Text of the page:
I contacted Mayfair about this problem, and their customer service rep. said, "in February we will be releasing an "upgrade kit" so that you can play your 3rd edition Settlers game with any 4th edition expansions (the one you have and anymore you may purchase) this is particularly important if you ever plan on purchasing Seafarers as that is only compatible with this add-on." This is good news if anyone who has made the same screw up is looking to have it rectified.

BTW... anyone looking to trade their 3rd Ed 5-6 player extension for a 4th Ed version, please contact me ASAP - racheryn@cogeco.ca.

3 
 Thumb up
 tip
 Hide
  • [+] Dice rolls
Paul M
United States
Elkhart
Indiana
flag msg tools
mbmbmbmbmb
Sergo wrote:
pkitty wrote:
The number markers, hex tiles, and frame pieces are all made of the same sturdy cardboard as in previous editions.


I could've sworn the hex tiles are thinner than they used to be, but I've not had the opportunity to compare them side by side. My group has had a problem with the hex map not resting comfortably within the frame, a hex or two seems to want to pop up.

Every devoted gamer has at least one Settlers-map-sized piece of plexiglass. Use yours! laugh

My question - is it easy to tell the number markers from the base set apart from the number markers in the 5-6p expansion set? Or are they pretty much the same in that if you mixed them together, you would be in deep doo doo?
1 
 Thumb up
 tip
 Hide
  • [+] Dice rolls
Bryan Deemer
United States
Pennsylvania
flag msg tools
mbmbmbmbmb
Do anyone know if the 4th Edition Cities and Knights is compatible with the 3rd Edition main game?

Thanks,

Bry
 
 Thumb up
 tip
 Hide
  • [+] Dice rolls
Rick James
United States
Cape Girardeau
Missouri
flag msg tools
mb
Are the 4th edition sheep compatible with 3rd edition wood?

(Sorry. Just. Had To.)
5 
 Thumb up
 tip
 Hide
  • [+] Dice rolls
tim
United States
hudsonville
Michigan
flag msg tools
mbmbmbmbmb
When I first purchased the 4th edition game it did not always sit flat on the table. Now that the game has been broken in and played about 100 times it sits flat and stays together almost all the time, its a definite improvement. I've had the third edition and fourth side by side and the quality of the cardboard, the cards, and the bits all seems to be the same. I prefer to play with the fourth edition but have no problem going back and forth.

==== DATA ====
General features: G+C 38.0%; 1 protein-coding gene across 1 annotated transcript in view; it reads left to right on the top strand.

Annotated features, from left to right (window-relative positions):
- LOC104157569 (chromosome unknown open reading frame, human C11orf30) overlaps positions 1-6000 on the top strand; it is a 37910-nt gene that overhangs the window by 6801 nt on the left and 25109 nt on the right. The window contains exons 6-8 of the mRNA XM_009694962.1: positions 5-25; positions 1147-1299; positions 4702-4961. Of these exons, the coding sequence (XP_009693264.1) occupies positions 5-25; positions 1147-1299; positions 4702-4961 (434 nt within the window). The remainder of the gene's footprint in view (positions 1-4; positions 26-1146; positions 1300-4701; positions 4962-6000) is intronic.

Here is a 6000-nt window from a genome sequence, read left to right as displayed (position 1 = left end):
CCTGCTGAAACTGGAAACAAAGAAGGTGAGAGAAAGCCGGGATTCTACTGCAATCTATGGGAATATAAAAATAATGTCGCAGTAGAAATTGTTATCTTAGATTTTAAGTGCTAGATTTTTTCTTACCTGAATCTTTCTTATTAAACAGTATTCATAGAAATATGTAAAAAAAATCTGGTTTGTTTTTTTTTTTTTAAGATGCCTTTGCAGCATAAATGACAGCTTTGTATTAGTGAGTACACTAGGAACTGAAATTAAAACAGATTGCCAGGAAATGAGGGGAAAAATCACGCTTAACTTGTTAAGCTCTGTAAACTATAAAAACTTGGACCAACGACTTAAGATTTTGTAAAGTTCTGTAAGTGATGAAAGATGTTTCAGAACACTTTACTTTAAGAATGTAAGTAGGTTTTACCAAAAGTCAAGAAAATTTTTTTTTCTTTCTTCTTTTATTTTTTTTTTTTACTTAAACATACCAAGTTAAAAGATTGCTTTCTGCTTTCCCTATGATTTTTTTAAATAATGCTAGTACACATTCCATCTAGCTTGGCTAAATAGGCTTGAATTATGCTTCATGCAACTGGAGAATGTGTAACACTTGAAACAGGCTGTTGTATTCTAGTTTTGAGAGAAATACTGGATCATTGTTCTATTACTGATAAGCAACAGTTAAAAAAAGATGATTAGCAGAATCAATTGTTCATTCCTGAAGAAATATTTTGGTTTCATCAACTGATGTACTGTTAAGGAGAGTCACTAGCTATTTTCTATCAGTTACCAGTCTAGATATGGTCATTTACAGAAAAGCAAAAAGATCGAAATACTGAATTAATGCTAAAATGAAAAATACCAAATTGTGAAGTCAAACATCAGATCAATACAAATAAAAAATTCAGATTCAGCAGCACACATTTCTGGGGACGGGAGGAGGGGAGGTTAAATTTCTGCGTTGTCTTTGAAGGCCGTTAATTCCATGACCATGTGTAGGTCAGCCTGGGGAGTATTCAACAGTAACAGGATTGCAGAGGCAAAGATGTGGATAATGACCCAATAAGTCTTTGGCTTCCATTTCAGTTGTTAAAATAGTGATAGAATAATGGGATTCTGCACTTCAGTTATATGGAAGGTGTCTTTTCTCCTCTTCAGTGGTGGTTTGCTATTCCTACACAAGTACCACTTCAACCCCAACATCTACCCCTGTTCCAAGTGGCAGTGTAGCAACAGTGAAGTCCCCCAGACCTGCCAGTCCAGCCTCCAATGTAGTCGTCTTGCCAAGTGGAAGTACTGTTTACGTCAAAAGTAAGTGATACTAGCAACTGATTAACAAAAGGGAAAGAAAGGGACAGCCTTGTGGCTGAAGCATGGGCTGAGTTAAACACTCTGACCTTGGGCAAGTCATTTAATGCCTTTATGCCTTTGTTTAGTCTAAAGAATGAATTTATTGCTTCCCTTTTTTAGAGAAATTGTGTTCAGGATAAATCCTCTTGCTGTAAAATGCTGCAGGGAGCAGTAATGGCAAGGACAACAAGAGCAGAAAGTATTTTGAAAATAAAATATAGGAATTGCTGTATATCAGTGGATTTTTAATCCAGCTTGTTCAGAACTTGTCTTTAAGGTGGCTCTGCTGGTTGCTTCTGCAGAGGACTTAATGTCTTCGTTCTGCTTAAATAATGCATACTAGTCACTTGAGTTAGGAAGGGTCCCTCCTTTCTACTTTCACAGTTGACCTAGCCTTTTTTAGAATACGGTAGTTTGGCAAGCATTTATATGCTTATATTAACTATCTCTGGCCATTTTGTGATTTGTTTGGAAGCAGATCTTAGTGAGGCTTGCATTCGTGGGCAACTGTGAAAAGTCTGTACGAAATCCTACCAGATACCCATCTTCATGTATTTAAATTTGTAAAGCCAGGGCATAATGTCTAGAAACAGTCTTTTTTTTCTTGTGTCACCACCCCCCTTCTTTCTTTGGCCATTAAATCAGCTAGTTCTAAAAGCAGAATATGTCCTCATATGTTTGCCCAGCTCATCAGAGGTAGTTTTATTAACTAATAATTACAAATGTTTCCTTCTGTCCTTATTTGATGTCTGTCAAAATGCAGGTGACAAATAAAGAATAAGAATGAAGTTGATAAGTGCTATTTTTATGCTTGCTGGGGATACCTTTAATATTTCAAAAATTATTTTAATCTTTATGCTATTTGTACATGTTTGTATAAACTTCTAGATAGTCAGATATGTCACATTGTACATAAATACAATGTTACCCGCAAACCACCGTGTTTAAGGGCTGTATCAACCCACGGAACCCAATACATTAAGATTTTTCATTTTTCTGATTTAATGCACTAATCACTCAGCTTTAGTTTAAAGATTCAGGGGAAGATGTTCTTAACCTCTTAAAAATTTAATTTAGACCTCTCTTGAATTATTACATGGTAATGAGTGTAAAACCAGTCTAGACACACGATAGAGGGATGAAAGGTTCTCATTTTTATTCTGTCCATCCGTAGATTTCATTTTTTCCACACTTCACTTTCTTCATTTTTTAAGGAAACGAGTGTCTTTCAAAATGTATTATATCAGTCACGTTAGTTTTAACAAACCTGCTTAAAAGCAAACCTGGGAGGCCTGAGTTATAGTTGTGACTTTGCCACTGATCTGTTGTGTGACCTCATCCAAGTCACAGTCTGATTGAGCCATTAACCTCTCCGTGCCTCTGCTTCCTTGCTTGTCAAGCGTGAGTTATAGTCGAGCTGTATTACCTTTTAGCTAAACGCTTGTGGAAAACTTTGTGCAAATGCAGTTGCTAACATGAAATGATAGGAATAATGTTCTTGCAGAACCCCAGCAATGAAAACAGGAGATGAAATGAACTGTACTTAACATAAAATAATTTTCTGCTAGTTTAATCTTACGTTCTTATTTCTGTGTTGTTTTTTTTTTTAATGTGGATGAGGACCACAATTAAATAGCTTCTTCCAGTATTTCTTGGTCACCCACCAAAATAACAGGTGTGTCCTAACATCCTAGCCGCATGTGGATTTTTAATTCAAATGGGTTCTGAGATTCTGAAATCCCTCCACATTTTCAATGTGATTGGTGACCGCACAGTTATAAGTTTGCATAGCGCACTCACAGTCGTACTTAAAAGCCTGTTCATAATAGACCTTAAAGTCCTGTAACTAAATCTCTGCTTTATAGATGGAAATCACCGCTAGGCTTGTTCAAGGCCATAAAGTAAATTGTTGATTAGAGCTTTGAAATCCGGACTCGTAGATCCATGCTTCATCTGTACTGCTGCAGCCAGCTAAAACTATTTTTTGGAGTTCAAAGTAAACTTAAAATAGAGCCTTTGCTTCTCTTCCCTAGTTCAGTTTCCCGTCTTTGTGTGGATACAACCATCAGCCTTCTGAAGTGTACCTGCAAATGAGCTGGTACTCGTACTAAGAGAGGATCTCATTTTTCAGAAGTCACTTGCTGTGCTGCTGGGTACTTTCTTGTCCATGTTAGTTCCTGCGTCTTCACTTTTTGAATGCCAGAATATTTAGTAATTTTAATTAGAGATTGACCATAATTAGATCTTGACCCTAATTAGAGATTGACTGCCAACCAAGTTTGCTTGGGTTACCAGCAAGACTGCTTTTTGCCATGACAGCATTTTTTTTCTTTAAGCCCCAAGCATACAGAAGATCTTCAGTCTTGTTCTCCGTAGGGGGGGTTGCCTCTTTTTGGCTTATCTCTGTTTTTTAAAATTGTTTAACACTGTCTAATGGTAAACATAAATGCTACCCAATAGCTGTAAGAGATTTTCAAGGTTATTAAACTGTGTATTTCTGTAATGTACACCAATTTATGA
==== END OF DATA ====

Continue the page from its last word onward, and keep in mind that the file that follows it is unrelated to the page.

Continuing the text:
In the 4th edition the number chits from the 5-6 player look identical to the number chits from the 3-4 player. Mixing them would be very difficult to unmix.
 
 Thumb up
 tip
 Hide
  • [+] Dice rolls
Jon M
United Kingdom
Hitchin
Herts
flag msg tools
brydeemer wrote:
Do anyone know if the 4th Edition Cities and Knights is compatible with the 3rd Edition main game?

Thanks,

Bry


Yes it is. It is just some wooden tokens and the flip charts. There are no hexes therefore there are no compatability problems.
 
 Thumb up
 tip
 Hide
  • [+] Dice rolls
Brian Tolloty
United States
Unspecified
Ohio
flag msg tools
mbmbmbmb
Wow....did Mayfair miss the boat on this one. They focused on the minor problem of ensuring that players don't mess up the board with an accidental bump, but not the larger one of clearly identifying which pieces belong to which game (Settlers, 5-6 player extension, Seafarers, etc.). The tear down of the 5-6 player extension as well as the Seafarers (Especially the latter) has always been painful....in fact, my group likes Seafarers but it's typically avoided because of the hassle associated with setup and teardown....trying to figure out which pieces belong to which set....and add in the 5-6 Seafarers extension, and it gets worse. However, it is good to hear that they finally added an insert in order to neatly put the game away.

Mayfair should have learned from Rio Grande's Carcassonne Big Box....all tiles have a little identifier in order to show which expansion it belongs to. I know, I know, I can mark the game up myself in order to distinguish pieces (that's what we did with the 3rd edition), but why can't Mayfair do that for me?

 
 Thumb up
 tip
 Hide
  • [+] Dice rolls
Mr. Mike
Canada
Langley
British Columbia
flag msg tools
mbmbmbmbmb
The number Chits on my 4th edition set are different between the base game and the expansion.

the base game numbers are black and red and the 5-6 extension is brown and maroon,

it is only a slight difference but is easy to distinguish between the 2
1 
 Thumb up
 tip
 Hide
  • [+] Dice rolls
Jason Levine
United States
Cartersville
Georgia
flag msg tools
mbmbmbmbmb
homer73 wrote:
The number Chits on my 4th edition set are different between the base game and the expansion.

the base game numbers are black and red and the 5-6 extension is brown and maroon,

it is only a slight difference but is easy to distinguish between the 2

Y'know, I hadn't noticed that. I never put the Base numbers and Extension numbers side-by-side to compare, but they're clearly two (slightly) different colors. I threw one in with a handful of the others, and picked it out easily. So no worries there.